Therefore, a Website like is a welcome addition. Much of this site is still under construction, but what is there is useful, especially information for those planning to travel across the country on the Trans Siberian Railway. The site offers advice on what to bring, even on which berths to choose depending on your budget and number of companions, if any.
The site inlcudes helpful links to hostel and hotel booking services, as well as information on some of the country's best known tourist attractions. Once all the items listed on the home page actually exist, the site will probably be even more useful.
According to some surveys, Moscow is now the world's most expensive city. Having been there recently, I do not believe this. Perhaps for certain types of top end travellers and expats living there it is true, but certainly not for the average visitor. A ticket on the very extensive Moscow Metro costs about $1 (compared with $3 in Montreal,) and it is possible to find a quite decent hotel room with huge delicious buffet breakfast for less than $100 a night. That is very hard to do in most large cities of North America. Food costs are comparable to those in North America, and some items (vodka, beer, wine) are considerably cheaper.
This is somewhat tongue in cheek, but another method to visit Russia on a budget is to visit Ukraine instead. Ukraine does not have the extensive visa and registration requirements that plague the Russian traveller, prices there are comparable to or lower than in Russia, and the country is quite similar. In fact, the Russian culture which has now spread so widely, across the largest country in the world, originated in Kievan Rus.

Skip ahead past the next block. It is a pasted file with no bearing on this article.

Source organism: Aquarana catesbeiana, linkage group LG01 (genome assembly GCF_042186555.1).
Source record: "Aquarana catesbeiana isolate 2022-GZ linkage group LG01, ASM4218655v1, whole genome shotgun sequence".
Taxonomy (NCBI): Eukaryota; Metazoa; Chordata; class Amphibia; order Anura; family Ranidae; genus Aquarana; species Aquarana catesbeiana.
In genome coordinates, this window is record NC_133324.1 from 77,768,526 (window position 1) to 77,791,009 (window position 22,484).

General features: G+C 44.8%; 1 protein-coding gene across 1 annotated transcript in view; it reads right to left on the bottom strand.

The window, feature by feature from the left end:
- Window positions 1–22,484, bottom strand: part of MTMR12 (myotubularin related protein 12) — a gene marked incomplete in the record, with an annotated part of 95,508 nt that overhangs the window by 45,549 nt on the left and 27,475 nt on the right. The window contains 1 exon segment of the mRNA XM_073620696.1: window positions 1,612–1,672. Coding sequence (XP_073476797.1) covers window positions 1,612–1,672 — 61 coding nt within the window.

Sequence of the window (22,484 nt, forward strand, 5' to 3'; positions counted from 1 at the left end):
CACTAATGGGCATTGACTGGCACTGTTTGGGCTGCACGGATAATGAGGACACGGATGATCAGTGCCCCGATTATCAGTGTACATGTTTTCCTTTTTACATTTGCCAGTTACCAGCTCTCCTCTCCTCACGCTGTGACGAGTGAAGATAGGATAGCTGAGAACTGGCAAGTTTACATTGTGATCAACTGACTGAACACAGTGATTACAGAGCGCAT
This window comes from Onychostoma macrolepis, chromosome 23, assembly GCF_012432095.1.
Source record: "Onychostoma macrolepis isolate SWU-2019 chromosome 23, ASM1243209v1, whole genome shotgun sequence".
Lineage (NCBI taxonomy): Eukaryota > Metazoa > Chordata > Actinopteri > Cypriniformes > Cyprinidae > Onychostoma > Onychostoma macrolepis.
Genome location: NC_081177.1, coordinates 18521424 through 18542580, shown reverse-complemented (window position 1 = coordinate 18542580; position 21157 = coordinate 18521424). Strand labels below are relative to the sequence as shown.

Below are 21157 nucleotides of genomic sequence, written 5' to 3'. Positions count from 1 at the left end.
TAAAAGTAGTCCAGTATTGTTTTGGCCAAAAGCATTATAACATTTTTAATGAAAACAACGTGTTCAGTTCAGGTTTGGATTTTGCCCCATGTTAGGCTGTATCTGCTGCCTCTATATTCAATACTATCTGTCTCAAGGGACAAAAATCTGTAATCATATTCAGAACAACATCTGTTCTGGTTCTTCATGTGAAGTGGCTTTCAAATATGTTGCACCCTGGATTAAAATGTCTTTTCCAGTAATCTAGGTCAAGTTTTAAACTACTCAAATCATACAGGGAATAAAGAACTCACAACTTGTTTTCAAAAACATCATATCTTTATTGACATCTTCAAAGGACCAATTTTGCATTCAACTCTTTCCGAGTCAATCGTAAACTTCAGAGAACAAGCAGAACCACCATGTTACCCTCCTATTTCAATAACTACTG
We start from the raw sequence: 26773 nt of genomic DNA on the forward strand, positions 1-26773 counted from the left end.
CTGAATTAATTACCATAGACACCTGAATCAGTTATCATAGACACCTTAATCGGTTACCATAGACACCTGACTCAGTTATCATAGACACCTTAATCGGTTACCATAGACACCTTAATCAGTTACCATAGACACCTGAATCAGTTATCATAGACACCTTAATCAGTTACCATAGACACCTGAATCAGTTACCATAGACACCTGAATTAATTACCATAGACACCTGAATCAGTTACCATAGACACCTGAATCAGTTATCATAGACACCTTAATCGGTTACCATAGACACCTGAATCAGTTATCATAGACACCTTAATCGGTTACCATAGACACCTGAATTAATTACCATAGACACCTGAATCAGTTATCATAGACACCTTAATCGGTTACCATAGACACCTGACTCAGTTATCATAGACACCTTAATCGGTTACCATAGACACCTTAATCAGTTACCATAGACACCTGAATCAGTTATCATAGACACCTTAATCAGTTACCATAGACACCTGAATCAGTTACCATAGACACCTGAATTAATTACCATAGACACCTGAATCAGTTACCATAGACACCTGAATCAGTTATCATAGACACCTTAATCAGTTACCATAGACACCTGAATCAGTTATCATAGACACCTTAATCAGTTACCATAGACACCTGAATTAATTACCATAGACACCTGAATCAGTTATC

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Wednesday, October 05, 2011

Currency Volatility

Fluctuations in the value of currencies can have a big impact on travel costs. In recent weeks the U.S. dollar has gained significantly and is up nearly nine cents against the Canadian dollar, more than 10 cents compared with the euro.
While it is impossible to protect yourself totally against the impact of currency changes on travel costs, there are ways to minimize the problem. Once you have committed to a trip by buying an airline ticket or a tour package, you can estimate what your out-of-pocket spending will be in foreign currency and go buy that amount. (Currency exchange offices usually have slightly better rates than banks.) Then, whatever happens, you will have enough money in local currency to enjoy the trip.
If you travel to a particular country or region frequently, it can pay off to stockpile some currency for future trips, either in cash or in travellers cheques. (I still have some Swiss franc travellers cheques I bought in the 80s--not a great financial investment, but psychologically comforting.) Canadians are fortunate in having the possibility of opening bank accounts in U.S. dollars. I have one account that actually pays a little (very little) interest.
And if you visit one particular country very often, you may want to open a bank account in that country.
Any readers who have other suggestions on how to deal with currency issues, I'd like to hear them.